ELKHART — Kids can grow all the veggies for pizza toppings or ratatouille and use the fruits of their labor with a real chef during the Elkhart County 4-H Fair.
Beginning today, pizza or ratatouille garden kits will be available at Elkhart’s main library branch, the Goshen and Middlebury libraries, Bristol Street Pediatrics, the fair office, Lucchese’s Italian Restaurant on C.R. 17 and Animal Aid South on Mishawaka Road near Concord Mall in Elkhart.
Parents will provide the child’s age and name, as well as their own name, email address and a telephone number when they sign up for the free program.
Dr. Sara Granberg, who organizes Young McDonald’s Farm at the Elkhart County 4-H Fair, said the kits are aimed at elementary aged children, but are available up to age 18. There are 75 kits of each kind available on a first-come, first-served basis.
“They will grow their gardens from seeds,” Granberg said.
Each week, kids will log on to the website http://growums.com, where they register their garden, and Veggie characters like Baby Basil, Belle Peppa, Eggbert, Tomas and The Great Zucchini walk them through their garden in a weekly video. “Super cute,” Granberg said.
There are also games and coloring pages on the website.
Dirt clumps with seeds are placed into a shallow pie plate and placed in a sunny window and kept moist until they sprout, Granberg said. Once they grow to a certain size, they are transplanted to pots and eventually to a garden or bigger containers. “I think it will be really cool,” she said.
During the fair, July 23 to 25, kids will bring their veggies and work with local chefs Paul Cataldo of Antonio’s and Zach Lucchese of Lucchese’s to prepare pizza or ratatouille to cook at home. They’ll also be able to sample what the finished dish tastes like.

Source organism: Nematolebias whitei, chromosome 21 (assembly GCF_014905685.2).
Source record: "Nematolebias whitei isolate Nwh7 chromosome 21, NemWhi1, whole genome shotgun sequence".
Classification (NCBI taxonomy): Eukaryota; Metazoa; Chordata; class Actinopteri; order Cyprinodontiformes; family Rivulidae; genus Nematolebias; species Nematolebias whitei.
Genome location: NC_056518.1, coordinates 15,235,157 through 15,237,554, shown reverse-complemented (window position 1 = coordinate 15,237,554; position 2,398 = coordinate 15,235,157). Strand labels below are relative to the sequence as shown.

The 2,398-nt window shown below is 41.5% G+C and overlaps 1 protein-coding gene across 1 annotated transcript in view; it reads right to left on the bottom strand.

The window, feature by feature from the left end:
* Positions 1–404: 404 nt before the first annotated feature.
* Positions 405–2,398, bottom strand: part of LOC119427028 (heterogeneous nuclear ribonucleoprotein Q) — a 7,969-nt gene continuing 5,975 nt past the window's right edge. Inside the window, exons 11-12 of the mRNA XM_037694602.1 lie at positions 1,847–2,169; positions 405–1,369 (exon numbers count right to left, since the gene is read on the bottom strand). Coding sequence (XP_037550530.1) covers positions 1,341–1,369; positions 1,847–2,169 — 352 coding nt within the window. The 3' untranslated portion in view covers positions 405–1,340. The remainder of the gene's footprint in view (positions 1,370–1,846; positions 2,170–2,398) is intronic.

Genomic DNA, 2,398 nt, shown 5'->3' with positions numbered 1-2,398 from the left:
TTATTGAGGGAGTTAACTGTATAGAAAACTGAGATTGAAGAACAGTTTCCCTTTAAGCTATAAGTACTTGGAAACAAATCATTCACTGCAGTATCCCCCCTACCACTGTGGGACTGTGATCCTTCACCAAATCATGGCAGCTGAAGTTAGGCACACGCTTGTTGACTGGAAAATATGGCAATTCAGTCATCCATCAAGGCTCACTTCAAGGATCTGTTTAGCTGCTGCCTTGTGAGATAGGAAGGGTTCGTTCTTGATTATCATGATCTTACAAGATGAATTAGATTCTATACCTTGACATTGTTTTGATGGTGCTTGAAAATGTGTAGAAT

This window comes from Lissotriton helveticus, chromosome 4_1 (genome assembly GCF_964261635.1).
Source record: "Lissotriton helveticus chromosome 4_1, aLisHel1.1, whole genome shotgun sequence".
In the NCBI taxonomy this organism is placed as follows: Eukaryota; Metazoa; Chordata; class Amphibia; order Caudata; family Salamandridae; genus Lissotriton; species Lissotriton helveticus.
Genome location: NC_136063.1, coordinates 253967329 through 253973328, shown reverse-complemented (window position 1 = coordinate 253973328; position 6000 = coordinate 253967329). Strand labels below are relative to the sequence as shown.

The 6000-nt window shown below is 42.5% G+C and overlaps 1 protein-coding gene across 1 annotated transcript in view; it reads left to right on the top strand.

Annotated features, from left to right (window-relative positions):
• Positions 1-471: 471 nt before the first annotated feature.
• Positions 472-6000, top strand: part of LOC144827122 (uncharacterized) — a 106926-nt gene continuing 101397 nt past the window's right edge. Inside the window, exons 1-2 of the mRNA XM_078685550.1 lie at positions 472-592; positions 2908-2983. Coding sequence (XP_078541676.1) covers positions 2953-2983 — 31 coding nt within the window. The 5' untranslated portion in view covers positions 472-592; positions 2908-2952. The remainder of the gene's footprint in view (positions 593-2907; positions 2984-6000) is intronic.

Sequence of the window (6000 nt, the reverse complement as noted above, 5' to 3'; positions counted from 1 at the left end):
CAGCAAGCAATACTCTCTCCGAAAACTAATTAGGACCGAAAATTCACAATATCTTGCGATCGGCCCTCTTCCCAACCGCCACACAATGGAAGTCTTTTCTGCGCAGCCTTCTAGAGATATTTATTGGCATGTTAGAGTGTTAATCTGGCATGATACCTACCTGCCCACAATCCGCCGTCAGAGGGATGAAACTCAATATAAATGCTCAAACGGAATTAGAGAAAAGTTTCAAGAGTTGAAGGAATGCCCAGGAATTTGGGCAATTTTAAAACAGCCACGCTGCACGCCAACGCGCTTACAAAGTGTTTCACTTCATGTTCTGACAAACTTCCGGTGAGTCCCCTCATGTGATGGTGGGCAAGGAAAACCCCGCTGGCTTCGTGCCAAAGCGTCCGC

Granberg said there will be extra vegetables available for kids whose own gardens didn’t work or whose veggies weren’t yet ready.
Planting will have to start soon.
The kids’ gardens, which are not a 4-H project, are an expansion of the fair garden that started last year.
“The goal is basically to educate people where their food comes from,” Granberg said. “How easy it is to grow healthy food. How cheap it is, too.”
The veterinarian said kids will often try something they’ve grown themselves. Even if they don’t like it, they’ll try it, she said.
“My kids will eat anything that they think came from the fair garden,” she said.
For questions on the program contact Dr. Granberg at firstname.lastname@example.org, the fair office at email@example.com, or call 533-3247. She will send email updates closer to the fair with dates and times of cooking classes.
Sponsors of the program are Bristol Street Pediatrics, Bayer Healthcare and Pat and Geryl Hochstedler.